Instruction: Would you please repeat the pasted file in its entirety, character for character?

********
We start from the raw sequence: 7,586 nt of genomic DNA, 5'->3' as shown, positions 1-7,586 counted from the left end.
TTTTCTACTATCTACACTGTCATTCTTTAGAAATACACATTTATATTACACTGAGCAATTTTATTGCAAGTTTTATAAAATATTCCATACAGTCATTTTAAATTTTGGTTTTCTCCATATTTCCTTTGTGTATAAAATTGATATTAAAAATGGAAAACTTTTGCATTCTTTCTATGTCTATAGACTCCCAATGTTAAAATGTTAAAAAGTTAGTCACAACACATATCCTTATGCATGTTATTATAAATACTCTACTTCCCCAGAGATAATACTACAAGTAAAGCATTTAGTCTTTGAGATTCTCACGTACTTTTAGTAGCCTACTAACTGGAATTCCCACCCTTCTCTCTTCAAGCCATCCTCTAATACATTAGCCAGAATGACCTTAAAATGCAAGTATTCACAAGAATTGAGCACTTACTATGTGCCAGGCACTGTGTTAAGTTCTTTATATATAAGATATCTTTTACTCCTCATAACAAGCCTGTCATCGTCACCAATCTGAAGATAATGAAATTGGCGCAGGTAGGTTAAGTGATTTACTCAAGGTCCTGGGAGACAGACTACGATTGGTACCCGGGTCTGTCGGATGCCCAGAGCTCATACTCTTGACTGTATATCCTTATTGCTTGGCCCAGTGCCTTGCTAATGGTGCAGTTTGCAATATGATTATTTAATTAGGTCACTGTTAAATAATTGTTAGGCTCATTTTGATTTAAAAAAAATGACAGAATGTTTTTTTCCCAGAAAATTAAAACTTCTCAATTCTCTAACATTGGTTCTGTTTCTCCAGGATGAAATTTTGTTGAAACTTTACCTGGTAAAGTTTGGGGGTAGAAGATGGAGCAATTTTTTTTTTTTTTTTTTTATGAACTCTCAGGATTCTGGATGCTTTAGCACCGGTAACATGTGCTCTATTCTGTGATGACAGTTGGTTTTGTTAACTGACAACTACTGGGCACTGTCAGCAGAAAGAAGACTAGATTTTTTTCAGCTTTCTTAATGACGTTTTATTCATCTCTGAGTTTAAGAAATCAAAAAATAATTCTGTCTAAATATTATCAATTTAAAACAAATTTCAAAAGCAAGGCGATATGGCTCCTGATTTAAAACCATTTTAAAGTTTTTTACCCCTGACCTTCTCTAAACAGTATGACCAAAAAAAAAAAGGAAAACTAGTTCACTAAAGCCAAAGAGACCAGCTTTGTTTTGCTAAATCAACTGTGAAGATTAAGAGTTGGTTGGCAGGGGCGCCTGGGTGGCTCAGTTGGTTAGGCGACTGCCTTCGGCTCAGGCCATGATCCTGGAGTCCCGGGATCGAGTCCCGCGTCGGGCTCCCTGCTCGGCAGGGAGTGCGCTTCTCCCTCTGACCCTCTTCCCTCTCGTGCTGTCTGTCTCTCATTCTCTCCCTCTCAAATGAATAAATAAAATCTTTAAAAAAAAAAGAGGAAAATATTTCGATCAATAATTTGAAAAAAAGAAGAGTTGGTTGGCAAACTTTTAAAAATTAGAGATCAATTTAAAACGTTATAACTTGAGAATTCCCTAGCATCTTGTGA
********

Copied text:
We start from the raw sequence: 7,586 nt of genomic DNA, 5'->3' as shown, positions 1-7,586 counted from the left end.
TTTTCTACTATCTACACTGTCATTCTTTAGAAATACACATTTATATTACACTGAGCAATTTTATTGCAAGTTTTATAAAATATTCCATACAGTCATTTTAAATTTTGGTTTTCTCCATATTTCCTTTGTGTATAAAATTGATATTAAAAATGGAAAACTTTTGCATTCTTTCTATGTCTATAGACTCCCAATGTTAAAATGTTAAAAAGTTAGTCACAACACATATCCTTATGCATGTTATTATAAATACTCTACTTCCCCAGAGATAATACTACAAGTAAAGCATTTAGTCTTTGAGATTCTCACGTACTTTTAGTAGCCTACTAACTGGAATTCCCACCCTTCTCTCTTCAAGCCATCCTCTAATACATTAGCCAGAATGACCTTAAAATGCAAGTATTCACAAGAATTGAGCACTTACTATGTGCCAGGCACTGTGTTAAGTTCTTTATATATAAGATATCTTTTACTCCTCATAACAAGCCTGTCATCGTCACCAATCTGAAGATAATGAAATTGGCGCAGGTAGGTTAAGTGATTTACTCAAGGTCCTGGGAGACAGACTACGATTGGTACCCGGGTCTGTCGGATGCCCAGAGCTCATACTCTTGACTGTATATCCTTATTGCTTGGCCCAGTGCCTTGCTAATGGTGCAGTTTGCAATATGATTATTTAATTAGGTCACTGTTAAATAATTGTTAGGCTCATTTTGATTTAAAAAAAATGACAGAATGTTTTTTTCCCAGAAAATTAAAACTTCTCAATTCTCTAACATTGGTTCTGTTTCTCCAGGATGAAATTTTGTTGAAACTTTACCTGGTAAAGTTTGGGGGTAGAAGATGGAGCAATTTTTTTTTTTTTTTTTTTATGAACTCTCAGGATTCTGGATGCTTTAGCACCGGTAACATGTGCTCTATTCTGTGATGACAGTTGGTTTTGTTAACTGACAACTACTGGGCACTGTCAGCAGAAAGAAGACTAGATTTTTTTCAGCTTTCTTAATGACGTTTTATTCATCTCTGAGTTTAAGAAATCAAAAAATAATTCTGTCTAAATATTATCAATTTAAAACAAATTTCAAAAGCAAGGCGATATGGCTCCTGATTTAAAACCATTTTAAAGTTTTTTACCCCTGACCTTCTCTAAACAGTATGACCAAAAAAAAAAAGGAAAACTAGTTCACTAAAGCCAAAGAGACCAGCTTTGTTTTGCTAAATCAACTGTGAAGATTAAGAGTTGGTTGGCAGGGGCGCCTGGGTGGCTCAGTTGGTTAGGCGACTGCCTTCGGCTCAGGCCATGATCCTGGAGTCCCGGGATCGAGTCCCGCGTCGGGCTCCCTGCTCGGCAGGGAGTGCGCTTCTCCCTCTGACCCTCTTCCCTCTCGTGCTGTCTGTCTCTCATTCTCTCCCTCTCAAATGAATAAATAAAATCTTTAAAAAAAAAAGAGGAAAATATTTCGATCAATAATTTGAAAAAAAGAAGAGTTGGTTGGCAAACTTTTAAAAATTAGAGATCAATTTAAAACGTTATAACTTGAGAATTCCCTAGCATCTTGTGA